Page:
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Old 06-24-2016, 06:08 PM
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It just seems to me a foolish way to go about it. Why destroy valuable inventory? Why not do the same thing at a place that sells services like a barber shop? The barber performs ten haircuts during the day at twenty dollars a piece for two hundred dollars. But at the end of the day you slip in three hundred dollars from some illegal business and the barber says he performed twenty-five haircuts during the day and that accounts for the five hundred dollars in the cash register. And you didn't have to destroy a hundred dollars worth of real inventory to do it.
Because not using up enough inventory is an enormous red flag if anyone looks at your books. And I'd think that the difference between a 10-cut-a-day shop and a 25-cut-a-day shop would be really obvious to casual observation. (I would not fall over from shock if some of the perpetually-empty barber shops in my city were fronts)

I'm sure that the money launderers would love to clean their cash without spending any money on inventory, but the scheme actually seems rather good. For an illegal money laundering scheme.
  1. Invoices for inventory will match up to sales
  2. Busy bar doing $2000 in sales doesn't look too different from busy bar doing $2800 in 'sales'
  3. No one to say 'by the way, the booze for my underage kegger was bought under the table from bar-X' when they get caught by the cops for something unrelated
  4. Minimum of accomplices
  5. Scales up better than a service-only scheme

They whole point is to not get noticed (since I don't think there exists a money laundering scheme that would hold up under intense investigation) and the cost of inventory is cheap insurance. So long as you aren't doing it in front of someone will to turn informant, of course .
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Old 06-24-2016, 07:43 PM
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Originally Posted by The Lurker Above View Post
[*]Busy bar doing $2000 in sales doesn't look too different from busy bar doing $2800 in 'sales'
An important part of which is that alcoholic beverages come in a very wide range of prices. A dozen shots can vary from $20 to $1000 without looking much different. Haircut prices don't vary that much, at least not for haircuts offered at the same place, so if you suddenly make an order of magnitude more money, you'd better be doing an order of magnitude more business.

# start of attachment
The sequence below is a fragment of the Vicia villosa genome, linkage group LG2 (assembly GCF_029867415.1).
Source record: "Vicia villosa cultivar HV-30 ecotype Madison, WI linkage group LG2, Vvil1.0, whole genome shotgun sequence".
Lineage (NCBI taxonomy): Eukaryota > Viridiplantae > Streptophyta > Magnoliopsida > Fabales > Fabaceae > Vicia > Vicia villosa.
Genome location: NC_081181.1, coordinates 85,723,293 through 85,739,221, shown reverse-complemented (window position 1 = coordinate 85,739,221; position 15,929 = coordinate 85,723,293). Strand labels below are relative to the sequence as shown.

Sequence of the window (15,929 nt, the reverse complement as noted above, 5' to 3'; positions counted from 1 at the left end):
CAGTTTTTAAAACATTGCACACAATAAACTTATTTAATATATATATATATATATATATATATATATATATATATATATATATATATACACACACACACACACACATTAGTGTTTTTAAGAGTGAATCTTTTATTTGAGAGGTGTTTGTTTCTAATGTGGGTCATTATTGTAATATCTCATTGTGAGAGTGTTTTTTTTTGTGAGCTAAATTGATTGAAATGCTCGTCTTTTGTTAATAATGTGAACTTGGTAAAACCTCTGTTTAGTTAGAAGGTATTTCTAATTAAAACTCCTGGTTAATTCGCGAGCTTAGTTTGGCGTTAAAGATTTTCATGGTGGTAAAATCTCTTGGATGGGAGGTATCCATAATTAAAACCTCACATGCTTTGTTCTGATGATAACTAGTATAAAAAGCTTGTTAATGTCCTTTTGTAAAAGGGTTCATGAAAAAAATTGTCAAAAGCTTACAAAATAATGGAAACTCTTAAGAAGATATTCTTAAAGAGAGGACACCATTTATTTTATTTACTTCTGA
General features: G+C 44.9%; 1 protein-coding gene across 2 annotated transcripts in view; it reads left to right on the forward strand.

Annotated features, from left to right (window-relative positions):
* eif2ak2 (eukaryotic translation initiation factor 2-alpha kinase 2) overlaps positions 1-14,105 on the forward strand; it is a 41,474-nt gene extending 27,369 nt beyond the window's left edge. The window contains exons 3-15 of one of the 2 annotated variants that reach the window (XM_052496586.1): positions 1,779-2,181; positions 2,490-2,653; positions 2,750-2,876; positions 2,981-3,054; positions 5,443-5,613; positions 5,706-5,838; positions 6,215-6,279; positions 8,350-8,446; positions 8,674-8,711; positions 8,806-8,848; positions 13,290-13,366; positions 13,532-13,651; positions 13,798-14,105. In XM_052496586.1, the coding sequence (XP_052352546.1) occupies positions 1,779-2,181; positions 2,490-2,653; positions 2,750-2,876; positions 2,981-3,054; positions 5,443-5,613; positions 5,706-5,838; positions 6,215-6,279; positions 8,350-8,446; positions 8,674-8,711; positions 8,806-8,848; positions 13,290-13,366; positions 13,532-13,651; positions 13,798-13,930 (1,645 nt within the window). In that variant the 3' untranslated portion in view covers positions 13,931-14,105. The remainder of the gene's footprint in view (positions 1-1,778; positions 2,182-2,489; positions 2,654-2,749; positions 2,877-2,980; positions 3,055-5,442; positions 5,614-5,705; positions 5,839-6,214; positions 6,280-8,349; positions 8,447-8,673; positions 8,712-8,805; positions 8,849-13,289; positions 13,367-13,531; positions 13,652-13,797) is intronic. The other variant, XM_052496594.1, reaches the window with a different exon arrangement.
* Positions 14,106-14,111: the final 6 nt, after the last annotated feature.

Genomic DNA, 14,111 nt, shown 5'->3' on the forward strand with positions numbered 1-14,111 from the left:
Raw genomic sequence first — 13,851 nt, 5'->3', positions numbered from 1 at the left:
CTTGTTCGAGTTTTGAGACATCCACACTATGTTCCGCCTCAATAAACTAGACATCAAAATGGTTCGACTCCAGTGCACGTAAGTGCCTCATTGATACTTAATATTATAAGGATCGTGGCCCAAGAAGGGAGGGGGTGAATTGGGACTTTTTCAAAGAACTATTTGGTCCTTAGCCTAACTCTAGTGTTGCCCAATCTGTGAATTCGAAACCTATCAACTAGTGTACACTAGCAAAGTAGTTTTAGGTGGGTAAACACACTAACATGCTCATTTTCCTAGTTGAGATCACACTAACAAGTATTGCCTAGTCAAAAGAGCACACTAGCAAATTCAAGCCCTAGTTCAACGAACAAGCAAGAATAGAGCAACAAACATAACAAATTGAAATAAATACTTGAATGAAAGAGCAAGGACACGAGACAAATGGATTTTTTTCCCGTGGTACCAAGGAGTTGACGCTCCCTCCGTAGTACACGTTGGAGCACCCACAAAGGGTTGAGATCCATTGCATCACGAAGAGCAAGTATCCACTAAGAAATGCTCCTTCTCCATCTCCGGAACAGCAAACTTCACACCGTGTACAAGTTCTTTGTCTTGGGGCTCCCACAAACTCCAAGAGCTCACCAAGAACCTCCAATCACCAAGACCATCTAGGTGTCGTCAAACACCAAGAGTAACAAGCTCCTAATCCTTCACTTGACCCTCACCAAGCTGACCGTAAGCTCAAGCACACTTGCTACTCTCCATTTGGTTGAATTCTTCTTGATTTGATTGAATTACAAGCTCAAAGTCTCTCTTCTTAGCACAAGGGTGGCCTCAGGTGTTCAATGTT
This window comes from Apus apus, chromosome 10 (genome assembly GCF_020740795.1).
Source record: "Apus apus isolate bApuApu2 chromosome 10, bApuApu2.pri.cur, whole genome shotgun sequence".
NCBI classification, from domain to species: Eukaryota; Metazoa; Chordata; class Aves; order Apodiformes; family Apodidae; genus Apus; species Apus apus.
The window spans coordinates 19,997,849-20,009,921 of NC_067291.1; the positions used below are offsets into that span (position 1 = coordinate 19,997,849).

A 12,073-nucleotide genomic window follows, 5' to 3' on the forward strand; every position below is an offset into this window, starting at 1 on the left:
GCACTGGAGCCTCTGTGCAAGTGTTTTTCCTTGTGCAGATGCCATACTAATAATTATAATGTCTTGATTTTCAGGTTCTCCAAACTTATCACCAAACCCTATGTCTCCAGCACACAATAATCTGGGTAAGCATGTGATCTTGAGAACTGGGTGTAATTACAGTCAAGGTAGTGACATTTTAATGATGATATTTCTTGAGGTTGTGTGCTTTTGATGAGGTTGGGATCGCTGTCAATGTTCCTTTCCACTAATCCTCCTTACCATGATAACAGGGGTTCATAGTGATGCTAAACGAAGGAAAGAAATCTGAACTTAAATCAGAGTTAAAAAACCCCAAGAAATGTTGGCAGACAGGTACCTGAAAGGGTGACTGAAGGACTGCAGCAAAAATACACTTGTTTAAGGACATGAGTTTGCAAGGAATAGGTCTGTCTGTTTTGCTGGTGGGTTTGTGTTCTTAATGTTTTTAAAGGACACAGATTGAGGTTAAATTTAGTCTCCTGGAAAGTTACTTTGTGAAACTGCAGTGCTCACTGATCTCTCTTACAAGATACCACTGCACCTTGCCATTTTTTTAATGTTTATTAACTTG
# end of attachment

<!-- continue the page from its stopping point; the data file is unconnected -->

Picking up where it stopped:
#34  
Old 06-24-2016, 08:58 PM
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We had a poster here (WhyNot) if memory serves, apologies if I mixed you up), who was such a worker and had no idea or clue, even though they actually had some bookkeeping responsibility.
Kind of. I was a manager at a teen nightclub (no booze) that was owned by a bookie. The only bookkeeping I did was to count the till from the legitimate sales at the end of the night. I eventually figured out that something shady was going on in the office at the other end of the building, where the owner (who I don't think I ever actually met) was Not To Be Disturbed...EVER, but that was right around the time - probably not coincidentally - that $75 from my till went missing and I was invited to find a job elsewhere.

There was quite likely some money laundering going on as well, but I honestly don't know. I was 18 and quite naive.
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Old 06-24-2016, 10:51 PM
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or just sell it to another bar.
The problem is - at a certain point, the other bar may trigger an investigation - how come they sell so much but their receipts from the (legitimate) liquor supplier don't reflect it? The supplier may tip off the cops ("I think he's buying stolen liquor...") or someone will hear the boss bragging about a too-cheap source. The more people who are involved in this crooked scheme one way or another, the more "loose ends" like no empties to match the sales, etc. - the more likely you will be discovered.

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Yesbut this really isnt the best way as you then have to pay all sorts of taxes on the income. Crooks dont like paying taxes.
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If you don't want to pay taxes on your income, you just keep it as cash.

The whole point of money laundering is to convert cash into real electronic money that can be used to buy expensive stuff. You can only buy so many things in this life with cash, for the rest you need hard money, which means money in a bank account.

So the money launderer needs to pay taxes on the laundered money, otherwise it isn't laundered money, it's still dirty money. That's the whole point, to convert dirty money into clean money.
The whole point is to convert money from illegal activity to legitimate income. You can't really buy a Ferrari for cash - when the car dealer deposits $150,000 cash, he has to fill out a form telling the bank where he got it. You can't write a cheque if the money is not legitimately deposited in the bank. The problem is even worse when you buy that $2M mansion.

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You cant buy a lot of stuff for cash.

So yeah, that's the whole point, but they still try to avoid paying taxes. Like by Smurfing, making many small deposits into a bank account- usually by having guys buy MO under $2900.
The problem is - and this is why money laundering is easier than other crime tracking - if you want to live a millionaire lifestyle, you need to have legitimate income. Legit means paying taxes on it. If the feds notice you, they can start investigating. Paid cash for gas or groceries? no problem. Paid cash or money orders for your mortgage? Your car payment? Your trip to Vegas? Your $500/night hotel suite? Your gardener, your maid, your limo service? At a certain point they will notice.